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RE: Euro currency sign

From: Carrasco Benitez Manuel <manuel.carrasco@emea.eudra.org>
Date: Mon, 20 Oct 1997 10:11:02 +0100
Message-Id: <5DFB753C1329D1119DEC00805F15C342D8DD@WS015>
To: "'Peter Flynn'" <pflynn@imbolc.ucc.ie>
Cc: www-international@w3.org, www-html@w3.org, unicode@unicode.org, Patrice.HUSSON@bxl.dg13.cec.be
> Perhaps someone could explain this more clearly:
> 
>    UNICODE
>    The euro currency sign is in Unicode Version 2.0:
> 
>        Unicode number       Glyph        Name
>        20A0                        CE           EURO-CURRENCY SIGN
> 
>    The glyph "CE" (both characters are interlaced with the E lower)
>    is *not* the euro glyph.  
> 
> So why does it say that it is? There is some serious mistake here;
> or is it a historical entry that just needs renaming now?
> 
>    The euro glyph is like a "E" with two horizontal
>    bars in the middle.                   ^^^^^^^^^^ you must add this
> word
>                                                     in text
> descriptions.
> 
> Correct. So a document must explain what CE is and why it is there,
> and why it is labelled "EURO-CURRENCY SIGN" when it is not.
> 
> [Carrasco Benitez Manuel]  
> The fact is that the entry is as described above.  I do not know the
> exact historical aspects: the history coud not be too long as the
> euro is resent.
> 
>    The following position is proposed:
> 
>        Unicode number       Glyph        Name
>        007C                       |               VERTICAL LINE
> 
> This would appear to me as being a particularly dangerous and careless
> thing to do. A new glyph should _never_ replace something in this part
> of the table: it should go somewhere where it will affect as few
> people as possible, like the y-trema. With the greatest of respect to
> Jacques-Andre (who pointed out my own errors regarding this character
> some while back; and to the citizens of those French towns whose name
> incorprates the y-trema), I submit that the number of people affected
> by substituting a little-used code point is less than the number
> affected by substituting a more heavily-used one.
> 
> [Carrasco Benitez Manuel]  
> I modified the proposition to a *new* definition.  The new version is
> at
>  http://www.crpht.lu/~carrasco/winter/euro.html
> 
> I will post it later.
> 
>    would not be available with the correct glyph: if a programmer in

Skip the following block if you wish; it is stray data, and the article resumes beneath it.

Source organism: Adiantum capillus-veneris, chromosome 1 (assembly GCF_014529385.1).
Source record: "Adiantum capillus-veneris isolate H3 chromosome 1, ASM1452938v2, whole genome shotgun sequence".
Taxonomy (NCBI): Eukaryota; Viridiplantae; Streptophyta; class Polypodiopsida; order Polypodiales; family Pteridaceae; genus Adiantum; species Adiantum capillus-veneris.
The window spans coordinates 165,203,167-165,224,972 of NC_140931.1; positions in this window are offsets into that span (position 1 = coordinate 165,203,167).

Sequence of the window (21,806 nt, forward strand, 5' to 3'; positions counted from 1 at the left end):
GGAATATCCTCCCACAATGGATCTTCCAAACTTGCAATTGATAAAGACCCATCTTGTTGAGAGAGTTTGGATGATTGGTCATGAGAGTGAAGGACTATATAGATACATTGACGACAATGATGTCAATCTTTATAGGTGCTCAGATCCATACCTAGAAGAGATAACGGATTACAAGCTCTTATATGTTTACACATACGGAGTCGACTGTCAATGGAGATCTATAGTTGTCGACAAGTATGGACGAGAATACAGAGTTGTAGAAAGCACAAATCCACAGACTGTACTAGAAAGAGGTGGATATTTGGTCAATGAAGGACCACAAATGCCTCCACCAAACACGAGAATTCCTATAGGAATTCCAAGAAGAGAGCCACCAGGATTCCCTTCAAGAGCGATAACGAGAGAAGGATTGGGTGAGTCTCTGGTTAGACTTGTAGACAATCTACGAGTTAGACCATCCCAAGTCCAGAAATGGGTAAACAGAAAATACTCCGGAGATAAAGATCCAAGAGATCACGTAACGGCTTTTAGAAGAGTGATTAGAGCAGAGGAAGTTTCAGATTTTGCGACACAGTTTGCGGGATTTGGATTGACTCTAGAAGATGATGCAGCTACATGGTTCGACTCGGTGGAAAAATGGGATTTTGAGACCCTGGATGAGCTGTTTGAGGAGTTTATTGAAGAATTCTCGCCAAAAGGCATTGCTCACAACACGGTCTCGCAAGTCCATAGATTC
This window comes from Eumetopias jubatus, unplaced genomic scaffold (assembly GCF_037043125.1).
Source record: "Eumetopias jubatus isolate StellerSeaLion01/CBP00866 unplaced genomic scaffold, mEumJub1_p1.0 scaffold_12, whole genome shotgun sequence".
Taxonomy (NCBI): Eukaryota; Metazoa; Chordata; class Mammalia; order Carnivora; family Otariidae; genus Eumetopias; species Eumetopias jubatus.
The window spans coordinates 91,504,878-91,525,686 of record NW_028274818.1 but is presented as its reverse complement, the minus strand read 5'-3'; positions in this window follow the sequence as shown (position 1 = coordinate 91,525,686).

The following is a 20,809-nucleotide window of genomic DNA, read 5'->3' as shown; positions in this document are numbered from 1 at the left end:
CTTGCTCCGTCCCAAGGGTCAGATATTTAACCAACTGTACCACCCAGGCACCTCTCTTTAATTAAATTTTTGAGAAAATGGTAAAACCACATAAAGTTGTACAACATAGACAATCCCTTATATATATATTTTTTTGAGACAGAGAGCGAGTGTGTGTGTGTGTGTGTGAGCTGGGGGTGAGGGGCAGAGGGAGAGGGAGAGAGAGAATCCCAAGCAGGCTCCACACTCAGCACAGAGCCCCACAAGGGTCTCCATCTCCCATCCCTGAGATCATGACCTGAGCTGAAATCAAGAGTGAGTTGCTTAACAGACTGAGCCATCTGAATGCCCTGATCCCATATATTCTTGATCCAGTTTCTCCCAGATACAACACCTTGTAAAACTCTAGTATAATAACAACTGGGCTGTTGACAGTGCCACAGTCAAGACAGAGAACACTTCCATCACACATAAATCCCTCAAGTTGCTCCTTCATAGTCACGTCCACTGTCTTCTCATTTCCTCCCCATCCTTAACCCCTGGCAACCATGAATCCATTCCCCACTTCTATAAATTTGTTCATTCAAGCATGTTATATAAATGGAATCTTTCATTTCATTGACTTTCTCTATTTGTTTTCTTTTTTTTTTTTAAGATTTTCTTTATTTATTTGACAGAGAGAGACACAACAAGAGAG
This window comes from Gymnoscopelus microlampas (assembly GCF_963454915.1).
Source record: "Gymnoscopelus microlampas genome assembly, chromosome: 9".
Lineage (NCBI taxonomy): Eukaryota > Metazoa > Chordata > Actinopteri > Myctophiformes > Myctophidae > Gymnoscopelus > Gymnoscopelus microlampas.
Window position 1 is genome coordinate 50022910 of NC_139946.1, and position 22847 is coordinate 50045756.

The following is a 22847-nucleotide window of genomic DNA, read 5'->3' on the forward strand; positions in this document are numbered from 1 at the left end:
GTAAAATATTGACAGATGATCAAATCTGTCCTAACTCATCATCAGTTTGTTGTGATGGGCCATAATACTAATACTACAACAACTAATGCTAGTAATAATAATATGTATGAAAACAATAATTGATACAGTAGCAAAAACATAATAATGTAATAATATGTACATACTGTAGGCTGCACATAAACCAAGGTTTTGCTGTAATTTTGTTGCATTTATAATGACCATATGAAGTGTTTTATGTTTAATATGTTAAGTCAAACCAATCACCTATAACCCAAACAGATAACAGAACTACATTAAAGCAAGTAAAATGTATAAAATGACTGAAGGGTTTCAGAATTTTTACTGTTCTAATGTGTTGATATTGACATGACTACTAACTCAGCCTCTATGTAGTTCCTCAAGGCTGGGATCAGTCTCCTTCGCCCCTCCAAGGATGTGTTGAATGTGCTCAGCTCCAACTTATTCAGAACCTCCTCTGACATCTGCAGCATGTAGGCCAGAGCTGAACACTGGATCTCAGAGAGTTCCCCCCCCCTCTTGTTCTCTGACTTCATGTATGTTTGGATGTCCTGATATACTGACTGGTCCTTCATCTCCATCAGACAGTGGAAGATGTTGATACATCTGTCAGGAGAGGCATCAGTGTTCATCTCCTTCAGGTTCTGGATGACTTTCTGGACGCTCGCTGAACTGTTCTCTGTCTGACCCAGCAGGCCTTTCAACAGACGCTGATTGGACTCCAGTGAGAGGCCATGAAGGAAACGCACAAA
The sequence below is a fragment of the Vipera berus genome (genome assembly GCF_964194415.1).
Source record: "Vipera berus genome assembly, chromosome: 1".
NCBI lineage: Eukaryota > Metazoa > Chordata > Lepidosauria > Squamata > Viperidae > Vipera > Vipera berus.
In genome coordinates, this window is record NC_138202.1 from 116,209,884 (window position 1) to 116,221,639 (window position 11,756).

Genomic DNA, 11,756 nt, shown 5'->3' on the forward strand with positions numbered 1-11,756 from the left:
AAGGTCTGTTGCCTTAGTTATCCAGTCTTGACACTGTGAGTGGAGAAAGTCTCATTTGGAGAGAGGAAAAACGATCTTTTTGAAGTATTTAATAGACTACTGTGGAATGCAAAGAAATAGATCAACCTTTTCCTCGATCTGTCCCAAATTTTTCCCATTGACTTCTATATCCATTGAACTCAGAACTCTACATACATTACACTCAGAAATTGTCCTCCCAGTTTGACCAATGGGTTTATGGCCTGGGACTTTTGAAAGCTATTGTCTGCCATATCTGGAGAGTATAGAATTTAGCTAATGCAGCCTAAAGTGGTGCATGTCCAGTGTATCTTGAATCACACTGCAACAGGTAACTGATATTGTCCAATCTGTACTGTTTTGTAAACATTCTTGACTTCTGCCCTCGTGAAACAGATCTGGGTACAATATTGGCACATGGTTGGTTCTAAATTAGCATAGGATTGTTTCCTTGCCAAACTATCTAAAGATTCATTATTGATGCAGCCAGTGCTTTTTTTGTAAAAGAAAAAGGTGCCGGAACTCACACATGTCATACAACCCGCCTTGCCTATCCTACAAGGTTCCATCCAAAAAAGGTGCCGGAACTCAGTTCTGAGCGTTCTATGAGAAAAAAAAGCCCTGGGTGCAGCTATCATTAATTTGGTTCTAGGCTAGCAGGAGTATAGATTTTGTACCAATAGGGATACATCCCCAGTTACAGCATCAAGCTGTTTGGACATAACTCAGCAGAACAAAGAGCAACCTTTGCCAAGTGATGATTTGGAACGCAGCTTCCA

> San
>    Jose
>    were requested to introduce the euro currency sign, he would
> probably
>    consult
>    the Unicode book and copy the (wrong) "CE" glyph.
> 
> This is guaranteed unless the explanations are tightened up A LOT. At
> the moment they are probably grossly ambiguous to anyone outside the
> character-set field and need much much better explanation.
> 
> Please let us not compound the error by picking a replacement location
> we will live to regret.
> 
> [Carrasco Benitez Manuel]  
> 
> Indeed.
> 
>    DISCLAIMER
>    This document represent only the views of the author.
> 
> Me too :-)
> 
> It's worth noting for our non-European colleagues that the majority of
> European citizens I have spoken to (and I have discussed this
> extensively with people from many countries) feel the new currency
> name is a serious mistake on the part of well-meaning and hard-working
> but ultimately grotesquely misdirected politicians and bureaucrats.
> 
> Nobody wants the name "euro" and it carries entirely the wrong
> semantics, and the citizens were not consulted about it, but the
> damage has been done, and cannot easily be undone, so we're stuck with
> it. Let's just hope we can find a suitably derogatory nickname :-)
> 
> 
> [Carrasco Benitez Manuel]  
> This is another field of discoussion.  As long as I am concerned,
> the authorities of the European Union have decided that the name
> is euro and there is a glyph and it is like "E" with the horizontal
> bars.  I just try to make it work.  The political aspects of this
> should be discoused in another list.
> 
> Regards
> Tomas
> 
Received on Monday, 20 October 1997 05:12:00 GMT

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